We’ve often wondered: If “patent trolls” and the “explosion” of lawsuits are strangling innovation as some critics claim, then why are the most blazingly innovative industries also the ones with the most new patents and lawsuits?

Patently False

Take smartphones for example, one the most patent-intensive industries. There have been epic patent battles in court.

Yet the pace of smartphone innovation has been off the charts, while prices for consumers have fallen dramatically. Twenty years ago, few people had cellphones and those who did paid $1,000 for a basic model. Today, you can buy a smartphone for less than $100.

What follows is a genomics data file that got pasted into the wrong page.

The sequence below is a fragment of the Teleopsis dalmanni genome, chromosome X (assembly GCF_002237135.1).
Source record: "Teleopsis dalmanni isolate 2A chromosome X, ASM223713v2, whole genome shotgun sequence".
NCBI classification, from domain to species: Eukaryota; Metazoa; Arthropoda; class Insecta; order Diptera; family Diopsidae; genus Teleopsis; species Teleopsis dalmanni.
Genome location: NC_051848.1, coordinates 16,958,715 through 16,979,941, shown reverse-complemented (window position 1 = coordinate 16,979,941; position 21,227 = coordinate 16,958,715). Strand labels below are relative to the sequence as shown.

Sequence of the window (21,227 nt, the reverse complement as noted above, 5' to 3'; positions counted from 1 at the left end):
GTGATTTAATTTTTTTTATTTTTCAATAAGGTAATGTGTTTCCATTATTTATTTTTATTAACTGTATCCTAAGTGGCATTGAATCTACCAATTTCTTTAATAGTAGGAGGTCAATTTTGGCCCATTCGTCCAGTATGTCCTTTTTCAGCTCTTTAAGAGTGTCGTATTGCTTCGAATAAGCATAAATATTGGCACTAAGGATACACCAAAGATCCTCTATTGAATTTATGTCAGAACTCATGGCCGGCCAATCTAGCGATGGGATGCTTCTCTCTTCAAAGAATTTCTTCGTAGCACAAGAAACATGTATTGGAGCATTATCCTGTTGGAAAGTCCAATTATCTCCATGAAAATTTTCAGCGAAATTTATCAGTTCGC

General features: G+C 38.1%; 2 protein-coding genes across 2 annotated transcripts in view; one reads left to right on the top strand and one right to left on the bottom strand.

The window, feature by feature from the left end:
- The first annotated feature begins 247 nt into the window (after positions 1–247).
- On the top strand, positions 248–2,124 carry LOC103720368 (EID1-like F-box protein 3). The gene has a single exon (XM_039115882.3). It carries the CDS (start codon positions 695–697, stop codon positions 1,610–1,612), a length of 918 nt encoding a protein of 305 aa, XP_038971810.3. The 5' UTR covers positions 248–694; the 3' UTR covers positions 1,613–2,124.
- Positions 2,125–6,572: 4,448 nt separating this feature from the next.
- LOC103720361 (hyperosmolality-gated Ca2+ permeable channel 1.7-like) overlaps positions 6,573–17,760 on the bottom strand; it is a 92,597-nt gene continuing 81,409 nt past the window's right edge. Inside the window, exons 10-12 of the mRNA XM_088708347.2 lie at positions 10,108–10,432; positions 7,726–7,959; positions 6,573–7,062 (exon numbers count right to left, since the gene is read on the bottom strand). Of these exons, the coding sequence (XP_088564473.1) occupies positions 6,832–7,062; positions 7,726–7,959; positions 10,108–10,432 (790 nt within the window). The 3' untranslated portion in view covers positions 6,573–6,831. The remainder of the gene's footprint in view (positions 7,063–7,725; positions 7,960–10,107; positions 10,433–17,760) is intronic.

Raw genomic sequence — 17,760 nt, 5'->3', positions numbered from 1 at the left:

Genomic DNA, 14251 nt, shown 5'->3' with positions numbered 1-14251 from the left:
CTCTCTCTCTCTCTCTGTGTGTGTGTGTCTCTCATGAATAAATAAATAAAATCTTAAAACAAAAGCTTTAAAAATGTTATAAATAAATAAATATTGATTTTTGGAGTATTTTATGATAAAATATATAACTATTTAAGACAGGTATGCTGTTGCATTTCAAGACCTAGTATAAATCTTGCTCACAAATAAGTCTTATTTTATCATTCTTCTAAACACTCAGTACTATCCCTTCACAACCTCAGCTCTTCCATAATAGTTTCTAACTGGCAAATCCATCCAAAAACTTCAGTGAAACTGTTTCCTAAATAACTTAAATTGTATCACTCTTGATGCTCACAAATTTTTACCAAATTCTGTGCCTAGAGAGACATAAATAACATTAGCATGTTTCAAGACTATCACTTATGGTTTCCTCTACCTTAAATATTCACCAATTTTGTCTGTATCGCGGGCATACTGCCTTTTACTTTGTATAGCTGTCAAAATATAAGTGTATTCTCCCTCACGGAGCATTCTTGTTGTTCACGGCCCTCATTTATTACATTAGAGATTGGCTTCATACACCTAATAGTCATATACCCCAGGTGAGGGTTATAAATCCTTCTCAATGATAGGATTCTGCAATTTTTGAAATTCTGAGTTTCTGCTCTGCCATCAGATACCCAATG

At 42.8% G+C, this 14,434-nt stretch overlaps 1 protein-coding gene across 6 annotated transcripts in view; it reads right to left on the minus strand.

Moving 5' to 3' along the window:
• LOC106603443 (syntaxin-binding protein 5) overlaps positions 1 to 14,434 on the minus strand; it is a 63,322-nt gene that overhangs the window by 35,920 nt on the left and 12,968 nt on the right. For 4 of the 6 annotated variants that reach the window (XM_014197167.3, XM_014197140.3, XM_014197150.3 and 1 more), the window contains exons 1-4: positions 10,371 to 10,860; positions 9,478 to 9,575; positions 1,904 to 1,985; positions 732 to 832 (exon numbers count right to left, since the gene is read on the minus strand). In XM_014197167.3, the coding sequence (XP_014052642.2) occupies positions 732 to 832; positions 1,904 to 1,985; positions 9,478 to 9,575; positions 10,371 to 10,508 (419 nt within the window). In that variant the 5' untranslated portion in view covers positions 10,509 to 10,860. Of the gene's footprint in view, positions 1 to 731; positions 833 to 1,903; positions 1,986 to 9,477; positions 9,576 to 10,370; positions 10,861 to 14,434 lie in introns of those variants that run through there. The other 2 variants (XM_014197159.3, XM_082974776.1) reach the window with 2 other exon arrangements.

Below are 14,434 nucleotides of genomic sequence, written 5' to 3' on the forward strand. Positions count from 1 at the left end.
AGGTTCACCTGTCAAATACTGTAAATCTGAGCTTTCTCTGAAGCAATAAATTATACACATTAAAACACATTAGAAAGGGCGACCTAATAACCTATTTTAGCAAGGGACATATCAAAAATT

This evidence always strikes us as a clear and common-sense rebuttal to what the anti-patent crowd is saying. And now there’s rigorous new research that confirms what we’ve always believed to be true.

Read the full story »

Patent Reform That Makes Sense, Part II

In my previous post, I described a constructive proposal in Congress to attack the mass-mailings of “demand letters,” but patent reform isn’t just happening in the halls of Congress. The court system is pushing through another series of reforms that will make it harder and riskier for so-called “trolls” to file frivolous patent-infringement lawsuits.

Patent Reform That Makes Sense, Part II